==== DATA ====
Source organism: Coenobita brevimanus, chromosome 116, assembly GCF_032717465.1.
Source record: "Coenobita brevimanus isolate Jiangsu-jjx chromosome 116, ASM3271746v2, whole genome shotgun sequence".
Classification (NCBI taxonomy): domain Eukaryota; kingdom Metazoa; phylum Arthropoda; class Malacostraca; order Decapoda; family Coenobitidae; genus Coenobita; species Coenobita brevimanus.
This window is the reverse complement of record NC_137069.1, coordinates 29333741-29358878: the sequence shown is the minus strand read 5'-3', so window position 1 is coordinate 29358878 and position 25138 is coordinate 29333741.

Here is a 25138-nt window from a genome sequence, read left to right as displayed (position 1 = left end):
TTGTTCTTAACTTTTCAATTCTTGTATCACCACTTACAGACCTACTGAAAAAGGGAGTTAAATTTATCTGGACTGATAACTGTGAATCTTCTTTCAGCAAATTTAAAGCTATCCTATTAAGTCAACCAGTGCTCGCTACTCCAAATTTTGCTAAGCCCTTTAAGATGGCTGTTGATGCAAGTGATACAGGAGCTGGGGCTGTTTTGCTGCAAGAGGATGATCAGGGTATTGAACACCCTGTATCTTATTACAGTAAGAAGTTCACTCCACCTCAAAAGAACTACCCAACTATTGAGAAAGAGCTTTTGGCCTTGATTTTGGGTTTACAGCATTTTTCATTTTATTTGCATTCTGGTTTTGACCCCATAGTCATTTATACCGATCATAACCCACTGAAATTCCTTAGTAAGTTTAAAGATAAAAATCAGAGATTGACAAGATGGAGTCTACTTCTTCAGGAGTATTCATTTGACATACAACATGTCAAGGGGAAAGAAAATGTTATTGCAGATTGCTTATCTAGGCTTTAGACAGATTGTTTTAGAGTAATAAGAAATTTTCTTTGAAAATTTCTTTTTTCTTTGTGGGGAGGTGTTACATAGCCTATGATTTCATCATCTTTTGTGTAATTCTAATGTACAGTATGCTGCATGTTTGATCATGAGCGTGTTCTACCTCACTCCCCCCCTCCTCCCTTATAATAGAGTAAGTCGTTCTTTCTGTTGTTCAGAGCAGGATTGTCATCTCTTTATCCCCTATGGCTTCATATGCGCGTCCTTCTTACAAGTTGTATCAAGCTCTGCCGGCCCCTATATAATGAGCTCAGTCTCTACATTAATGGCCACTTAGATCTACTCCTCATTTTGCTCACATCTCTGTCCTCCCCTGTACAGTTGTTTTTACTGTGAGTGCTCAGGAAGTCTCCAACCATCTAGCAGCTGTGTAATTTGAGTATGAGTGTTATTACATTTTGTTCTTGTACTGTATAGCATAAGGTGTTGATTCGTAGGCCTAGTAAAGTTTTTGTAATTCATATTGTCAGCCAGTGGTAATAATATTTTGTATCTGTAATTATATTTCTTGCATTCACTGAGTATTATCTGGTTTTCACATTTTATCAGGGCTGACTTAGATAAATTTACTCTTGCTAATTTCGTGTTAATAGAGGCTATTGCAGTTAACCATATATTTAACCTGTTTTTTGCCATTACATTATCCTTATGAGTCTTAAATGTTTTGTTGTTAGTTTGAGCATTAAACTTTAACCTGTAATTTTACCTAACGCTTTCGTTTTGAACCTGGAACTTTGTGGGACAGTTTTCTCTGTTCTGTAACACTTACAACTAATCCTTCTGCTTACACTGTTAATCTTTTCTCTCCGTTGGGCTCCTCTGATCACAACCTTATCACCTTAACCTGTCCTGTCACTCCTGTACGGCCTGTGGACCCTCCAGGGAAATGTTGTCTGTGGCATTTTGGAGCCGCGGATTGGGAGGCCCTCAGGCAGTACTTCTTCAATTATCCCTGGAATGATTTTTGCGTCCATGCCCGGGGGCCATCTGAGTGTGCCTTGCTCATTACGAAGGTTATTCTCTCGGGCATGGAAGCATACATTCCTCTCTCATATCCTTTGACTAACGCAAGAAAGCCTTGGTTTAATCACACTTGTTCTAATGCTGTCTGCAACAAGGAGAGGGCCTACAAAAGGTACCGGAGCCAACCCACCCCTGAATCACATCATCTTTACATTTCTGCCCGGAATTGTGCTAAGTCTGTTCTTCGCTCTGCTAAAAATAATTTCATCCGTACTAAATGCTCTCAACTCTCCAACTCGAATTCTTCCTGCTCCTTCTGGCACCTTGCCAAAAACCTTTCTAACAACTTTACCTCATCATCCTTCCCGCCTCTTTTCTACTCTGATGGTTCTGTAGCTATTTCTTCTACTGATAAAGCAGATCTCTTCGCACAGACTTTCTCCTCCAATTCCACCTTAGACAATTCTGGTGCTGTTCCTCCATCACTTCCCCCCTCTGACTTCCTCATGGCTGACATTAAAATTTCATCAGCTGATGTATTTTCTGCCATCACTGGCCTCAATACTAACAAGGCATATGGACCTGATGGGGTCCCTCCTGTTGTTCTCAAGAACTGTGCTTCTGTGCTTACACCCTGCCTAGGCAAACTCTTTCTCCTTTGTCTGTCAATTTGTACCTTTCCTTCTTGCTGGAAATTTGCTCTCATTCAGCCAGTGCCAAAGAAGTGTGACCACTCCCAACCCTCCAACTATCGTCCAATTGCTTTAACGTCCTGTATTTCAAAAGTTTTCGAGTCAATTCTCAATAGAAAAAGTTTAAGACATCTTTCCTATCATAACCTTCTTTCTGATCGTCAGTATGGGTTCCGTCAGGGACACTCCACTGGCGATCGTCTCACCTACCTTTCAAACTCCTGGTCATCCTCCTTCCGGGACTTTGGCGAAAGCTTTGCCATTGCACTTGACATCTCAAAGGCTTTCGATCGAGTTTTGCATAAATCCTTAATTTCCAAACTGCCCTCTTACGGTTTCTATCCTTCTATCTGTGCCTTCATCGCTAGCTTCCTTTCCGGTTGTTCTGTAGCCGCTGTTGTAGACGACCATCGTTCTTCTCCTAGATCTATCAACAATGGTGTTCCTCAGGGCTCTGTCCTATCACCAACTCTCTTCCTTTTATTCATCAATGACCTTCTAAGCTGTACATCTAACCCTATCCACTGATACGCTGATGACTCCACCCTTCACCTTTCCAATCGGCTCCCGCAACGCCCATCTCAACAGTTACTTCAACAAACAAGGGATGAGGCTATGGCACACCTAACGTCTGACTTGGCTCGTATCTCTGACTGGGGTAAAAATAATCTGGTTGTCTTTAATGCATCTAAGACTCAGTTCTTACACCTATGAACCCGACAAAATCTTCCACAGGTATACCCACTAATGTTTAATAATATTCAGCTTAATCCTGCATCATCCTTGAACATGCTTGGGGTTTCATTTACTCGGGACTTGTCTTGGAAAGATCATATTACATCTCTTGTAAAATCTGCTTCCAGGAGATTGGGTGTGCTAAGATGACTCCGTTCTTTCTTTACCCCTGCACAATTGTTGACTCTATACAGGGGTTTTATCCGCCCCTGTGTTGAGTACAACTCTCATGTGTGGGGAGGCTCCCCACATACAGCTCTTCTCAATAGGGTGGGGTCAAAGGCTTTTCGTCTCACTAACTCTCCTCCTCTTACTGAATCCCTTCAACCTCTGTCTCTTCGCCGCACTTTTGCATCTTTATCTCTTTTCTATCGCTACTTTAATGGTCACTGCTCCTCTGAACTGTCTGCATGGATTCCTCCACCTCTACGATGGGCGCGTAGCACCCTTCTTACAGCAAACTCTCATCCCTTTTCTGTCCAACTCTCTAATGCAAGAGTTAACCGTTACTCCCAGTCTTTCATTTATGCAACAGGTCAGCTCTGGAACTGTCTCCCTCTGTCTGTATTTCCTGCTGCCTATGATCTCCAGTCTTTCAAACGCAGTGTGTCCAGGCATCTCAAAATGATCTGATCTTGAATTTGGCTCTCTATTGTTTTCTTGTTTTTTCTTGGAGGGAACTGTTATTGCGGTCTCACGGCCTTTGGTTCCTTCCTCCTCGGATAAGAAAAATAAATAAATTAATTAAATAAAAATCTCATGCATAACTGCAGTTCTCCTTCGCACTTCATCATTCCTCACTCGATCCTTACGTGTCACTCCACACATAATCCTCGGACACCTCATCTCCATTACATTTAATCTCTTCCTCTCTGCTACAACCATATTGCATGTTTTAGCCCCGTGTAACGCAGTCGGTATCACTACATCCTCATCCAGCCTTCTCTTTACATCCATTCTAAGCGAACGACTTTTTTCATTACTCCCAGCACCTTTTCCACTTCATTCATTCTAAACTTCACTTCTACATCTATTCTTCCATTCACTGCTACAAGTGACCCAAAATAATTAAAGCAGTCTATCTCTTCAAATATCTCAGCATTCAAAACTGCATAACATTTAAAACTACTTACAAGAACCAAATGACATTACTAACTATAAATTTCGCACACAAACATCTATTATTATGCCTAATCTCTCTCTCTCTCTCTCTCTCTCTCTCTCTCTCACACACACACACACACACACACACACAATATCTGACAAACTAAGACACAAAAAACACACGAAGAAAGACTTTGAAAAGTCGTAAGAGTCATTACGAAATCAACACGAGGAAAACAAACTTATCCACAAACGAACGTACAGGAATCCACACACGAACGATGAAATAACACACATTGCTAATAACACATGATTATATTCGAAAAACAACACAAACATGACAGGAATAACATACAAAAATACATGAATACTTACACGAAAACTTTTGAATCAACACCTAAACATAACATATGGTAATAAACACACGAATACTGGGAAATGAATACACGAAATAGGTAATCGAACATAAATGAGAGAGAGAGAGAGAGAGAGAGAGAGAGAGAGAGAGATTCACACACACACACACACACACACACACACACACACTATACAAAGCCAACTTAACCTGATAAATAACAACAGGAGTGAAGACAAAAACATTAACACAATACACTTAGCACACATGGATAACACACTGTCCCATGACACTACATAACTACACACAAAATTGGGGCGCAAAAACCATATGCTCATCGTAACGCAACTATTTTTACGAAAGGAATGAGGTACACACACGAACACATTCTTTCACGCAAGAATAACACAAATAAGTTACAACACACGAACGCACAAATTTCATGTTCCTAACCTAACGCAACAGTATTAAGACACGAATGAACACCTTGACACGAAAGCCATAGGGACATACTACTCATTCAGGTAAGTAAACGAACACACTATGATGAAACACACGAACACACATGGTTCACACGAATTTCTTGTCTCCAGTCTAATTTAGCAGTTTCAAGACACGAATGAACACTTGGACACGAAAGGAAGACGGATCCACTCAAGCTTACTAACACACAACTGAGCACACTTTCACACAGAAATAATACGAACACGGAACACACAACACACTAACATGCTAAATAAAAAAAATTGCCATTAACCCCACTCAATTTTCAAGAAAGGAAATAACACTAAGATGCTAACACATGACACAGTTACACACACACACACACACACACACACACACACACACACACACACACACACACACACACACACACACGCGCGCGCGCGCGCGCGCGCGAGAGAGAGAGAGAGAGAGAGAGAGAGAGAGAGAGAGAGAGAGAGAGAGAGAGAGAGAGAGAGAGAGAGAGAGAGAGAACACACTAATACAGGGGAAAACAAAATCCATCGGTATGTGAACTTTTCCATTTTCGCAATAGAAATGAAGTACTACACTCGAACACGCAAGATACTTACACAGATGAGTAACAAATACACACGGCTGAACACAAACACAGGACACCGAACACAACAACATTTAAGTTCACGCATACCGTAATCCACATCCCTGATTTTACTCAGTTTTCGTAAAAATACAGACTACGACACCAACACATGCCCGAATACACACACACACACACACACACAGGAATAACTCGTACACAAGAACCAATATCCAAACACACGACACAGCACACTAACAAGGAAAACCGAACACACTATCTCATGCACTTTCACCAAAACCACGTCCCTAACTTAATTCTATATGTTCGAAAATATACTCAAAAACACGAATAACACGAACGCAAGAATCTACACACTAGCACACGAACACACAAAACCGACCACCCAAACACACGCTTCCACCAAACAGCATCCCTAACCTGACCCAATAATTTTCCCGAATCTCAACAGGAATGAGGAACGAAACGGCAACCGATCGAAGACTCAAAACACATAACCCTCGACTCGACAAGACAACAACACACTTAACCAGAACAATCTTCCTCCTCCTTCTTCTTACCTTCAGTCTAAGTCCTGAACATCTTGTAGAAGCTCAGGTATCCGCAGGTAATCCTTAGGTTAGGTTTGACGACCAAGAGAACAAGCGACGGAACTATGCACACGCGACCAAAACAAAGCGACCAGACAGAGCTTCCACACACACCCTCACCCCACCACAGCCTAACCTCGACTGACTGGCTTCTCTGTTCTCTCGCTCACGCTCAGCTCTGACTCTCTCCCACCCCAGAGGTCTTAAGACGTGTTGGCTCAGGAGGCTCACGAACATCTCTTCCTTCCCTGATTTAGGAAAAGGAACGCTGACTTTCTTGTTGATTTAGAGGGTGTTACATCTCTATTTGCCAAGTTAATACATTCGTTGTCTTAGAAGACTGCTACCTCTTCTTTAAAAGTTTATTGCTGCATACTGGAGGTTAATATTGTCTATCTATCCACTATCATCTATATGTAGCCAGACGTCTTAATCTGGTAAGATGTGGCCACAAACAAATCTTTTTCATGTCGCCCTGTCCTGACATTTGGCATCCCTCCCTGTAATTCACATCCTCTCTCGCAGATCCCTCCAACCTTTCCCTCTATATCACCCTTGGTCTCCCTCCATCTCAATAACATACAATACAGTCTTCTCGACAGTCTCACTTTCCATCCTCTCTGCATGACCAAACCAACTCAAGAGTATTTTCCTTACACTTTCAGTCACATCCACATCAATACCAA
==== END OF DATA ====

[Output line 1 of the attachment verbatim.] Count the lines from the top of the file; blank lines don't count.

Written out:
Source organism: Coenobita brevimanus, chromosome 116, assembly GCF_032717465.1.